Effects of anthropogenic sounds on the behavior and physiology of the Eastern oyster (Crassostrea virginica)

TitreEffects of anthropogenic sounds on the behavior and physiology of the Eastern oyster (Crassostrea virginica)
Type de publicationJournal Article
Year of Publication2023
AuteursLedoux, T, Clements, JC, Comeau, LA, Cervello, G, Tremblay, R, Olivier, F, Chauvaud, L, Bernier, RY, Lamarre, SG
JournalFrontiers in Marine Science
Date PublishedApr-03-2024
Mots-clésanimal behavior, coastal ecosystem, energetic physiology, environmental stressors, global change biology, noise pollution

Introduction: Noise pollution is a major stressor in the marine environment; however, responses of economically and ecologically important invertebrates, such as oysters, are largely unknown. Methods: Under laboratory conditions, we measured acute behavioral and physiological responses of eastern oysters (Crassostrea virginica) to sound treatments mimicking human activity in the environment.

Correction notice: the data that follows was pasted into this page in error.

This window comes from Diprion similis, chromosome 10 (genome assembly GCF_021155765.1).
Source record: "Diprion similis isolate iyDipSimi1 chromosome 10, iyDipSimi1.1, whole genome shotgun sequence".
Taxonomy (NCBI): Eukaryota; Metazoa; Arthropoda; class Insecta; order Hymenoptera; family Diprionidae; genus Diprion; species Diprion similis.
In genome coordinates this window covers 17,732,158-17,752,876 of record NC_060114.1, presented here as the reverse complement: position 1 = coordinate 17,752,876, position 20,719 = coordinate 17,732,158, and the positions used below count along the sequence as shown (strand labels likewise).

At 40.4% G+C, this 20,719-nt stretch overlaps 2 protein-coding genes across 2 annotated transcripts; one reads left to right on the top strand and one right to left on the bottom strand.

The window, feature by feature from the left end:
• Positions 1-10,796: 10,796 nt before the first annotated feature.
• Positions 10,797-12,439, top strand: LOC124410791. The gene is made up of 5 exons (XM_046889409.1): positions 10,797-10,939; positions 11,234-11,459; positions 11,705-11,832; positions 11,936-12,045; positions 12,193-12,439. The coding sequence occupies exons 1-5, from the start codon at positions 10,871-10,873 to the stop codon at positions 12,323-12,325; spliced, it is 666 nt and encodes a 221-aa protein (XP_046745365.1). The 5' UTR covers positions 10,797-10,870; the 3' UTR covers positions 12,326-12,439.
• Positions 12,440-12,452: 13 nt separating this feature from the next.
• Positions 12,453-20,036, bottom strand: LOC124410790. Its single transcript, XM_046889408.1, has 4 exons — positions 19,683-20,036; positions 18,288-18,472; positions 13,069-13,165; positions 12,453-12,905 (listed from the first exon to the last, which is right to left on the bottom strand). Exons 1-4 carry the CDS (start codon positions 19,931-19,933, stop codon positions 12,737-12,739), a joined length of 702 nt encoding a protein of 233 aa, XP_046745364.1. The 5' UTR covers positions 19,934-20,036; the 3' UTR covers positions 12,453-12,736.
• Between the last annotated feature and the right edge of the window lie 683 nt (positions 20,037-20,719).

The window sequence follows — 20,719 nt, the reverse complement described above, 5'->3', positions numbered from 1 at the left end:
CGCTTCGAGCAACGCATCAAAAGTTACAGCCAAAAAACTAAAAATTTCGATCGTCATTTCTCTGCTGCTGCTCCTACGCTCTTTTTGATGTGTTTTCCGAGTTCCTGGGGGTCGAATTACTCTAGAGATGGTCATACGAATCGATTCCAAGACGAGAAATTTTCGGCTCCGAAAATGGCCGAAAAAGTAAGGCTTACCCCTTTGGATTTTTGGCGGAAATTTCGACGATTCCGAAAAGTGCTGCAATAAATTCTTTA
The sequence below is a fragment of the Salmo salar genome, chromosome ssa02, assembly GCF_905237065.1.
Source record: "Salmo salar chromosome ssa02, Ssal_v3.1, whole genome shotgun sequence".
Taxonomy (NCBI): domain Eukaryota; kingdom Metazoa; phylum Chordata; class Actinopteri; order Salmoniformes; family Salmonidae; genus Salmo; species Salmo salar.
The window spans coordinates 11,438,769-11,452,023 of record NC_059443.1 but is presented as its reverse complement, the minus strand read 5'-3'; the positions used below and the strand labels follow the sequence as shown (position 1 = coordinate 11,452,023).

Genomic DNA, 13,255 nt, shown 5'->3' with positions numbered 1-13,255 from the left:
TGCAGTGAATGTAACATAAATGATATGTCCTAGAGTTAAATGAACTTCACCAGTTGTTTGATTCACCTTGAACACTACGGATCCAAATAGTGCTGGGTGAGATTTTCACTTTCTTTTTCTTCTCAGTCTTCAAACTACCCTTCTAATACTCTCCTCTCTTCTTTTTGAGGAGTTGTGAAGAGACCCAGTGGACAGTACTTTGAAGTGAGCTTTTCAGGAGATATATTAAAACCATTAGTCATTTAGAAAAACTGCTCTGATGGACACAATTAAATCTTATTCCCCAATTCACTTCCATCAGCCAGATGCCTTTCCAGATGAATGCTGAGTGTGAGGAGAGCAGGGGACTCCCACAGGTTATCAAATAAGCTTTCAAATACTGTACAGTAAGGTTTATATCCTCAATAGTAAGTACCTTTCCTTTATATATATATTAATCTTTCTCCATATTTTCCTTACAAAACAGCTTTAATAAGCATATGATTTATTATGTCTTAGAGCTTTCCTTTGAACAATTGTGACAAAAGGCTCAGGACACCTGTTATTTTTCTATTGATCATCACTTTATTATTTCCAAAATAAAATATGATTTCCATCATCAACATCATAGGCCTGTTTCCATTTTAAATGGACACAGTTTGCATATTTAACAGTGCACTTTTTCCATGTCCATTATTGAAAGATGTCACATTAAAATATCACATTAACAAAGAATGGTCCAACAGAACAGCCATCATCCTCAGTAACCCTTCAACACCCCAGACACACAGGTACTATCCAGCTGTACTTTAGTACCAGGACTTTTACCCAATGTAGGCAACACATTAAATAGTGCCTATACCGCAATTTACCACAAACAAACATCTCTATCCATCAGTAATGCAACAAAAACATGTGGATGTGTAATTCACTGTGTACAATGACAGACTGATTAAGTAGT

Results: Oysters immediately reduced their valve gape under simulated pile driving sound, but not drilling or boating sound. Pile-driving sound also reduced adductor muscle glycogen, but not triglyceride. None of the sound treatments affected longer-term (12 hours) valve activity levels after the administration of sounds. Interestingly, neither acute nor longer-term valve gaping responses were correlated with glycogen content on the individual level, suggesting that the observed behavioral responses to sound were not mechanistically driven by energetic physiology.

Discussion: Our results suggest that C. virginica responds to some, but not all, anthropogenic sounds. Future studies assessing downstream effects on growth, reproduction, and survival in the wild are needed to better understand the effects of anthropogenic sounds on oyster populations and the biological communities they support.

Short TitleFront. Mar. Sci.
Catégorie HCERES
ACL - Articles dans des revues à comité de lecture
Publication coopération et recherche SUD